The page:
Jobseekers - Making the right decision
You’ve jumped through all the hoops and been offered the job. But it’s worth taking some time before deciding one way or another if it’s really right for you.
If you applied for the job, you must have liked the sound of the role and the practice. But what impression did you get of the culture of the studio when you were interviewed? Can you see yourself fitting in there?
Practices will know what the industry salary levels are and what they’ll want to pay so don’t get too carried away with ambitious salary demands. While you need to be happy with the salary, it’s worth looking beyond the size of the paycheck to see what else a practice can offer that may turn out to be far more valuable in the long run. While large practices may initially seem more appealing in terms of prospects and variety, don’t discount the benefits of small practices.
‘We tend to recruit relatively young architects and we can offer good Part 3 experience,’ says Ann Lakshmanan, director of Shepheard Epstein Hunter. ‘And because we’re small we can offer good opportunities to take on responsibility sooner than you’d get in a larger practice. Also, we tend to work on traditional contracts so can offer that experience. Our 35hr week, flexible working culture can be attractive too, especially if applicants are coming from a practice where they end up working all hours.’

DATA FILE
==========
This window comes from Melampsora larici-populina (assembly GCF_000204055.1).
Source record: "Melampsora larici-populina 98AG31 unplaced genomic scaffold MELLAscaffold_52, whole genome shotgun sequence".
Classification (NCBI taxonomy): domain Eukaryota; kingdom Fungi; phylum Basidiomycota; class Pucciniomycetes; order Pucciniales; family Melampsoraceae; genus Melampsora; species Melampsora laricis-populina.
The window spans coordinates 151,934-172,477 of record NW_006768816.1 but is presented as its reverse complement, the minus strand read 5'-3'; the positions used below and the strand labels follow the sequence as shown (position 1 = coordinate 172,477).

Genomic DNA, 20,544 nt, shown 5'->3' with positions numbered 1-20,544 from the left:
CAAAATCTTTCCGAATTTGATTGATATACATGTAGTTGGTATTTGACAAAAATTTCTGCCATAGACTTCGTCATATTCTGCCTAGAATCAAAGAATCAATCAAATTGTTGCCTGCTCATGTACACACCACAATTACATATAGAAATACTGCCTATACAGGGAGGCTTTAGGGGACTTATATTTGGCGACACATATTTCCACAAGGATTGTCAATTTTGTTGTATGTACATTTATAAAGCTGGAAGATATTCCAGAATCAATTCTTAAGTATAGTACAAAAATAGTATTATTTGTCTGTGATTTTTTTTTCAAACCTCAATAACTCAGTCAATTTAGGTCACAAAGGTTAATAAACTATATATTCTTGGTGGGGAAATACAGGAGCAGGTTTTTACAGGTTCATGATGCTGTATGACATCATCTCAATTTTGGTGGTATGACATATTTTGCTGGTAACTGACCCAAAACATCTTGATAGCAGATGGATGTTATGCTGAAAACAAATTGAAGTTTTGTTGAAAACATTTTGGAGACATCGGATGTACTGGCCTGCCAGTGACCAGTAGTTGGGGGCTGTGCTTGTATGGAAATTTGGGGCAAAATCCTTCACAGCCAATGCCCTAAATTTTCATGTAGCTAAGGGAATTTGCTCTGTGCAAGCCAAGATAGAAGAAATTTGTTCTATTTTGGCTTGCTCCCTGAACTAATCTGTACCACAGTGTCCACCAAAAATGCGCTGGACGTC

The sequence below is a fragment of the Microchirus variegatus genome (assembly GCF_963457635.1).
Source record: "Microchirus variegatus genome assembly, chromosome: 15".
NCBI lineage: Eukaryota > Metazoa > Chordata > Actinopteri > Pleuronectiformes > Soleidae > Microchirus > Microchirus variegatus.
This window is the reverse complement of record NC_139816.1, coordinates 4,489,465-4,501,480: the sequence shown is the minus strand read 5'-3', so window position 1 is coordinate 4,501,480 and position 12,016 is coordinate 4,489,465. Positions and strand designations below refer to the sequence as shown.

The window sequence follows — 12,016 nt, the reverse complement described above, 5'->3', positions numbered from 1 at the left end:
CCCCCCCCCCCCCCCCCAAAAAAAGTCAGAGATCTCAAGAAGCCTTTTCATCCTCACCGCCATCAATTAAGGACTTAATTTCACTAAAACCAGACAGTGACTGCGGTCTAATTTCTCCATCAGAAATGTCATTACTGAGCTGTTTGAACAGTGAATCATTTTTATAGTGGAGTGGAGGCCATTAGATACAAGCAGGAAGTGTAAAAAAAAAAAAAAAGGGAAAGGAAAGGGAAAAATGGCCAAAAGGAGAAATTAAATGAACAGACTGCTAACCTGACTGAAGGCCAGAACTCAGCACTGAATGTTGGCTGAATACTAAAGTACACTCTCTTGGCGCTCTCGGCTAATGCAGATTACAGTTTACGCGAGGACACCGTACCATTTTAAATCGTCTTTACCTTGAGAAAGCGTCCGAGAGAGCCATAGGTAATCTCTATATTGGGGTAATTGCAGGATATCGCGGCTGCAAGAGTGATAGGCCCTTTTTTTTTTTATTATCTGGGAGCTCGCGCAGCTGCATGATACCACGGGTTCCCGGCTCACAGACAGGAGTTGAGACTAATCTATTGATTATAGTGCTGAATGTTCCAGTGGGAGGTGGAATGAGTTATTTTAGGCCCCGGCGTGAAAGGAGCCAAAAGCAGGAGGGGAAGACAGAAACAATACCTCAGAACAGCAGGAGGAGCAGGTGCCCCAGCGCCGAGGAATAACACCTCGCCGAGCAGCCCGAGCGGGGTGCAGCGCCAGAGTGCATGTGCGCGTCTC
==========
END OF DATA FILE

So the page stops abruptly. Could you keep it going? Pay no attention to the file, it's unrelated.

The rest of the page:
Simon Cottingham, director of London practice MEPK Architects, has also found that a small practice is an appeal.
‘We stick to the office hours and can promote a better work-life balance. Because we’re a small practice, we can offer an opportunity for young architects to develop. Potentially they could be running the practice in 10-15 years while in a big practice, there are so many more layers. With us, we can offer them the opportunity to contribute to the business,’ he said.
‘We can offer a great working environment overlooking the Downs,’ adds Mike Lawless, director of Brighton LA Architects. ‘We say to applicants you will get good experience. You will be involved. You’ll be part of creating really good buildings. We’ll care about you. And if you don’t want all that, you wouldn’t fit in.’
Ask about employee benefits, flexible working and prospects for advancements before agreeing to the job. Don’t overlook the value of practice location – after all, you will be spending a good chunk of your week there. And ultimately, you have to listen to your intuition.
- Does the role appeal to you?
- Does the practice and its work appeal?
- Does the job offer the prospects for progression that you’d like?
- Is the salary acceptable?
- Do you think you’ll fit in and enjoy working there?
- Does the culture of the workplace – hours, benefits etc – appeal?